Becoming normal

12 06 2011

A friend living in a Scandinavian country recently told me of his difficulties in locating and meeting other gay people to hang out with. It is so normal to be gay in that country, he said, that they are difficult to find.

I found this highly amusing. What would happen, I wondered, if we actually became so normalized that we would disappear into the woodwork? Would we feel less special?

Lost in a crowd

I imagined life where you just walk into a pub with friends, queer or straight or whatever, and just have a ‘normal’ time with no complaints about people staring. Your commitment ceremony or marriage evokes the same tediousness as does your straight friends getting married now. Your queer friends have babies and you forget to visit them till the baby’s first birthday. You hold hands in public with your girlfriend and no one gives a fuck! There are few gay bars and not many gay parties (not secret anymore either), there is no need! Finding out if film stars are gay never occurs to you and coming out is a quaint thing that previous generations used to do.

Somehow, I can’t imagine my community of gay men and women enjoying that much normalization.





Rape is not a compliment

1 04 2011

Rape and sexual harassment are not compliments doled out only to the beautiful and alluring. They are an extreme form of bullying, and they can, tragically, happen to anyone.

http://www.guardian.co.uk/commentisfree/2011/mar/30/rape-is-not-a-compliment?INTCMP=SRCH





Coming out…

27 03 2011

http://www.guardian.co.uk/lifeandstyle/2011/mar/13/dear-mariella?INTCMP=SRCH

THE DILEMMA:I used to think I was close to my twin sister. However, six months ago she got in touch with me on a social-networking site and said she was a lesbian and didn’t love her husband any more. I flipped out – mainly out of shock, but also anger. She refuses to go to counselling. At Christmas she and her husband “split up” and she moved in with my parents for all of three hours before going back to him. He is a solid guy and knows all about her supposedly being a lesbian, but is standing by her. I guess she still wants to be with him. I feel hurt and feel like I’ve lost my best friend. I’m just wondering how I can ever get my sister back, or do I have to accept she is now a stranger who I perhaps didn’t know anyway?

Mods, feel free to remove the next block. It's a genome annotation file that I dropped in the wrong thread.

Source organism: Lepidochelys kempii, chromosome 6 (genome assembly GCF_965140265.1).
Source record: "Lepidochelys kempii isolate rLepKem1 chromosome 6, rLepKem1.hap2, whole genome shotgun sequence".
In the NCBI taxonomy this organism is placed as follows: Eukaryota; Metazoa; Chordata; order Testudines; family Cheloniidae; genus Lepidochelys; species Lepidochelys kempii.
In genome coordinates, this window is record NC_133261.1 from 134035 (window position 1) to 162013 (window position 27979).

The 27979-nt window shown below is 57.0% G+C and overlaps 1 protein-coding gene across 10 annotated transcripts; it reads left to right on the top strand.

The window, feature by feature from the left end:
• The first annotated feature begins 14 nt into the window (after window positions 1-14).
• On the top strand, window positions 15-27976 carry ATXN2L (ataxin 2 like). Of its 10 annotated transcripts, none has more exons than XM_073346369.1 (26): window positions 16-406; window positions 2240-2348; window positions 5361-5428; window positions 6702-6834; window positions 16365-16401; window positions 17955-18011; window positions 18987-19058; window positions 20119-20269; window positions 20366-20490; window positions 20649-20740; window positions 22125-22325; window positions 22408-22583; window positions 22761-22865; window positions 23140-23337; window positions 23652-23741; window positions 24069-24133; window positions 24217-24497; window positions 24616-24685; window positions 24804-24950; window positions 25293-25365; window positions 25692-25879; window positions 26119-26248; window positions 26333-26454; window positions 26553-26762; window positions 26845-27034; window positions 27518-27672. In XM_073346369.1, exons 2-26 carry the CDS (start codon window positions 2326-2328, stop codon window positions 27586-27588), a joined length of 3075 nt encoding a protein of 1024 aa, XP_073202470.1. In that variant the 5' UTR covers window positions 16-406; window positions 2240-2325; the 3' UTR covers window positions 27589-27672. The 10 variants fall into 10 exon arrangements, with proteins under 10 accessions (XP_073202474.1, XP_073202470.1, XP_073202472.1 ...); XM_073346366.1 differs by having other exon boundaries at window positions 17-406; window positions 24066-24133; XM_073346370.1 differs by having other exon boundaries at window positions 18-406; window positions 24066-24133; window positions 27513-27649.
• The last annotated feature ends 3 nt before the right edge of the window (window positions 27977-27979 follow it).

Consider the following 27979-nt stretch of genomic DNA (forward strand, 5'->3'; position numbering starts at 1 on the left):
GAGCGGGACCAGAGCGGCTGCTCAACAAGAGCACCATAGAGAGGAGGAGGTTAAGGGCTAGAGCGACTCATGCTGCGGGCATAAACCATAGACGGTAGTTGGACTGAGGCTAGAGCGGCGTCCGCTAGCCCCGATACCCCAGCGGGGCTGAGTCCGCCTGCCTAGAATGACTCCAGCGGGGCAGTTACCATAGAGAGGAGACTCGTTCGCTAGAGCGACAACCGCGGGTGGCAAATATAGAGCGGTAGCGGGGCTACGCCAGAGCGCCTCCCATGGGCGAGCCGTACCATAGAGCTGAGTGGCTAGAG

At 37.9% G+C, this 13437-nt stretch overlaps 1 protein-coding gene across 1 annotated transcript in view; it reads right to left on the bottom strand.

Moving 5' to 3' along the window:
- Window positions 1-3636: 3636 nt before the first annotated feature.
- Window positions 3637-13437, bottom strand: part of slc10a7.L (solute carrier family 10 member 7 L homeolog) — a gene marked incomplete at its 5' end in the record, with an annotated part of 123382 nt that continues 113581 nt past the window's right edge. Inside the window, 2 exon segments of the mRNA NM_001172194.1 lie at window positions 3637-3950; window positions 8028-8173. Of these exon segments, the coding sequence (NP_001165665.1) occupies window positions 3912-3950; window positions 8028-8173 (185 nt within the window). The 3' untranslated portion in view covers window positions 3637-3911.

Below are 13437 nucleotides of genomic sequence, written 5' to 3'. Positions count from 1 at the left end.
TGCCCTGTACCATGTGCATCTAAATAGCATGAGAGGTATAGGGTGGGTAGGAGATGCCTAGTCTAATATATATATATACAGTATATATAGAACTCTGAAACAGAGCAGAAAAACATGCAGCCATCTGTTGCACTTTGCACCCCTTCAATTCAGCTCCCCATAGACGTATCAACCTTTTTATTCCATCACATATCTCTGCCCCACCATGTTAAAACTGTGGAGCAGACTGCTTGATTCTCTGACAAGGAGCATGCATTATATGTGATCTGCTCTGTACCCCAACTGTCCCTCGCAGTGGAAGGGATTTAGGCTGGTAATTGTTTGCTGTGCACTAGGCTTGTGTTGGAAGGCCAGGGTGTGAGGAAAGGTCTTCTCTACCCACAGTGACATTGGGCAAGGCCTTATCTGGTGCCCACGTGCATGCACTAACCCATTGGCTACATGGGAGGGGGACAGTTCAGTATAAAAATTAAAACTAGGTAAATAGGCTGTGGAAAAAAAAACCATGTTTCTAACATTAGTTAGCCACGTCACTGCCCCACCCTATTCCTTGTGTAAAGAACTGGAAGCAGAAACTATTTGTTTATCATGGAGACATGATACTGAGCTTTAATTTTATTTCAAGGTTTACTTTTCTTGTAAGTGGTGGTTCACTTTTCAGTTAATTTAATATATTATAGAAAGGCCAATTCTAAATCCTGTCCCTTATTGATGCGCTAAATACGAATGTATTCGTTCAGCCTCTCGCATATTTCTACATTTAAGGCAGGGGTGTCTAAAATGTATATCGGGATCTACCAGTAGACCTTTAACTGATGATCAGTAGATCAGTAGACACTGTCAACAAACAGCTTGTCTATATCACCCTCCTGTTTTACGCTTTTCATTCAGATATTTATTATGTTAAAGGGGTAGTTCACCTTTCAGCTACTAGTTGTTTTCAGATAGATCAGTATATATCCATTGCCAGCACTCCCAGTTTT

I read this letter (and the reply) in the Guardian recently and was struck by the issues that are raised when a member of the family decides to come out as gay. All my gay friends have stories about this traditionally life-changing moment and most of their stories are positive….in the end. Over time, most families realize its not going away, and simply give in, either embracing it all or just not talking about it at all.

I remember trying to tell my supposedly liberal and highly educated family of brothers and sisters, that I was a lesbian. One of them immediately blocked it out and pretends even now that she knows nothing about it; one of them tried manfully to talk about it but later started to avoid the topic and the third is now known to have worriedly discussed it with a friend saying “I think something must be wrong with her.” (My parents, fortunately for them perhaps, are dead)